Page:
In September 2016, certain members of the CSA released CSA Multilateral Staff Notice 58-308[i], a comprehensive survey of 677 issuers listed on the TSX that reviewed the impact of the mandatory disclosure requirements two years after their implementation.[ii] Some of the more notable results from the review include the following:
- 55% of issuers had at least one woman on their board, a 6% increase over 2015;
- 10% of issuers had added one or more women to their board in the past year, as compared to 15% reported in 2015;
- 12% of the total board seats in the sample were occupied by women;
- 59% of issuers that disclosed executive officer information had at least one woman in an executive officer position;
- The utilities and retail industries had the fewest boards with no women on them at 18% and 21%, respectively, and the mining, oil and gas and technology industries had the most issuers with no women on their boards at 62%, 60% and 48%, respectively;
- 21% of the issuers had adopted a policy on the identification and nomination of women directors as compared to 15% in 2015,
- this rate was 22% for issuers with market capitalizations of $2-$10 billion and 25% for issuers with market capitalization of over $10 billion; and
- 20% had adopted director term limits (of which 48% included age limits, 23% had tenure limits and 29% had both).
In order to understand the long-term effectiveness of term limits and written gender diversity policies in Canada, Catalyst also reviewed the board composition of S&P/TSX Composite Issuers in great detail, comparing the difference between 2011 and 2015. In its report released on June 7, 2016 entitled “Gender Diversity on Boards in Canada: Recommendations for Accelerating Progress” (the Catalyst Report), discussed in detail below, Catalyst noted that issuers with the highest rates of board renewal have increased the percentage of women on their boards by 9%, which is almost double the rate of boards with the least renewal. Catalyst also found that issuers with board term limits are more gender-diverse, and that issuers with both age and tenure term limits had the highest percentage of women board directors in 2015. Finally, boards that explicitly stated they consider women when recruiting new board positions were more diverse than boards that do not explicitly state it, almost doubling the representation of women on their boards.[iii] Overall, the research also demonstrates that a greater number of female nominees are replacing male directors who are leaving boards. Board renewal and refresh, while significant for other purposes, is therefore closely connected with the issue of board diversity.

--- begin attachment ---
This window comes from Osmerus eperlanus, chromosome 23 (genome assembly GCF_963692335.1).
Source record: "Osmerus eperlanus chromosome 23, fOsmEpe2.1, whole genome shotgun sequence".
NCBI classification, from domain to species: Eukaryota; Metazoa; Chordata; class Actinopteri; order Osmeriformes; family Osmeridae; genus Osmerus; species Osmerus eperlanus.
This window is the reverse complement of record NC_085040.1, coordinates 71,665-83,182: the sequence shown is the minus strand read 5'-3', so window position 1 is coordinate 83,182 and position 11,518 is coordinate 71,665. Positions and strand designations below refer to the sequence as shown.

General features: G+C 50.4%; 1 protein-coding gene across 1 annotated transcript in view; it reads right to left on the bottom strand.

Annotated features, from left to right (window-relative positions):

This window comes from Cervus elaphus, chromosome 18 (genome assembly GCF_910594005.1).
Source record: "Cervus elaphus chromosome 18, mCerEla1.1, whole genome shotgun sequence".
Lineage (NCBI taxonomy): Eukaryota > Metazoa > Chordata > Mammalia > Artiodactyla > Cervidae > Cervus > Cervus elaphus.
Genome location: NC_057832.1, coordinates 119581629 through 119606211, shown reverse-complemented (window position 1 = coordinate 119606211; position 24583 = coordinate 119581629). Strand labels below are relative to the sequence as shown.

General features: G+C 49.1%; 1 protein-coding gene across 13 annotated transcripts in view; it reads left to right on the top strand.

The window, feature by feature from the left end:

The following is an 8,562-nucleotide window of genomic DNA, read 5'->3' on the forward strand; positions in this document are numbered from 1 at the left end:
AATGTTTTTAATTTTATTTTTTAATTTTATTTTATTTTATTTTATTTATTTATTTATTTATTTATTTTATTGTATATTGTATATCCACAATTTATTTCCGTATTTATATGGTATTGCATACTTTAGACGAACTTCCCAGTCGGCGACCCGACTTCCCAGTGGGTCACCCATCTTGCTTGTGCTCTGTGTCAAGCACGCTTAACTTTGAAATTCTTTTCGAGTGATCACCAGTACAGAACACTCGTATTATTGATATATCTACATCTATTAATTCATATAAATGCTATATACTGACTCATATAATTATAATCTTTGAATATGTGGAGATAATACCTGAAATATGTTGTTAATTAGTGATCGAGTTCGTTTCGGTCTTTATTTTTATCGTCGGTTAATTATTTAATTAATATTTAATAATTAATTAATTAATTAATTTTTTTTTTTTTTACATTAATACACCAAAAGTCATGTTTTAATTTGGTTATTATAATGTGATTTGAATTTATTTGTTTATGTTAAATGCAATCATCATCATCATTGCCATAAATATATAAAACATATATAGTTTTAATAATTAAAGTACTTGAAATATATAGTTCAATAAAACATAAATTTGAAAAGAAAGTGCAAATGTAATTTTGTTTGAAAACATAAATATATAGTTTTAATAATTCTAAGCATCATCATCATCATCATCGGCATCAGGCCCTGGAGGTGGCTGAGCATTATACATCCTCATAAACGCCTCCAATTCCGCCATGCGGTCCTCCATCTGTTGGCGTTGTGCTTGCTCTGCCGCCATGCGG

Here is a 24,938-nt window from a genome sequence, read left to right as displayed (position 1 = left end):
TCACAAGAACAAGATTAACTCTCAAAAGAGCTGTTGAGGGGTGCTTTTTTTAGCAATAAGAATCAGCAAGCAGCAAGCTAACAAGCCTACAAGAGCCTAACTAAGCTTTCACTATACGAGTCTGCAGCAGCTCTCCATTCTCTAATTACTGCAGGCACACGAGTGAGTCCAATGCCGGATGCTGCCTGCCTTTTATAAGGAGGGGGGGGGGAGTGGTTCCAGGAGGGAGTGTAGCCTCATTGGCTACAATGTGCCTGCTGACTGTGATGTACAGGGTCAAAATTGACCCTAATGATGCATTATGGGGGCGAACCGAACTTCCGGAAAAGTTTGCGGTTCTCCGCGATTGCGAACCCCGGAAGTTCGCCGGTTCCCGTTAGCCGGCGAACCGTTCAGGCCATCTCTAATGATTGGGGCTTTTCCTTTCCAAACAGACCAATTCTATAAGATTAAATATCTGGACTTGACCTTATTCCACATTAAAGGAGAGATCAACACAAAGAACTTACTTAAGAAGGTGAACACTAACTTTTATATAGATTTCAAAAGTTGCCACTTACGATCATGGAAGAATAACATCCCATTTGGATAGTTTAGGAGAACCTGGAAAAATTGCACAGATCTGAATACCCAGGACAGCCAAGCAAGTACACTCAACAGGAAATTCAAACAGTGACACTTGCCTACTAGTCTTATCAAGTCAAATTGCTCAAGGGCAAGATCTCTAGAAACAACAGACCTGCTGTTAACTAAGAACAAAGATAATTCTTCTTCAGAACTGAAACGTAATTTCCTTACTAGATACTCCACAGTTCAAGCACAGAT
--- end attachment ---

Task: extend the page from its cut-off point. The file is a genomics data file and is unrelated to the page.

As featured in the Catalyst Report, the Canadian banking sector is a leader in gender diversity on boards, with 34.5% of senior management positions and 50% of middle management positions being occupied by women at Canada’s six largest banks in 2014. This high level of representation of women on the boards of Canada’s banks has been attributed by some to the federal Employment Equity Act of 1995.[iv] While the legislation does not address gender diversity on boards specifically, many banks were considered to have viewed the act’s implementation as an opportunity to set measurable objectives and to track their progress on these issues. Among these objectives were age and term limits to provide for board renewal, resulting in greater opportunity for diversity. Although Canadian banks are leaders in gender diversity in Canada, in contrast, the data shows that the financial services sector in general, lags behind. On a global basis, it was reported that only 20% of the boards of financial services firms, and 16% of executive committees, are comprised of women. While Canada fared better than the general average, with 25% female representation on executive committees, it still lagged behind global leaders such as Norway and Sweden with 33% and 32%, respectively. Furthermore, women in financial services are almost 30% more likely to leave their employer when compared to employers in other industries.[v]
Therefore, despite the initial improvements that have resulted from the mandatory disclosure model, early results demonstrate that there is much room for improvement, particularly in specific industries and sectors, and when compared to other leading jurisdictions. It is therefore not surprising that the OSC announced in Notice 11-775 Notice of Statement of Priorities for Financial Year to End March 31, 2017 (Notice 11-775) that the focus on gender diversity and the addition of diversity measures for board members and executive and senior management positions is an ongoing priority.
This article is the second in a four-part series of articles discussing the Ontario Securities Commission’s disclosure requirements in 2014, and how the issue of board diversity has evolved in Canada since then. The first post in the series addressed the disclosure rules that were adopted by the Ontario Securities Commission and other Canadian securities regulators. This post discusses the results that the disclosure rules have achieved.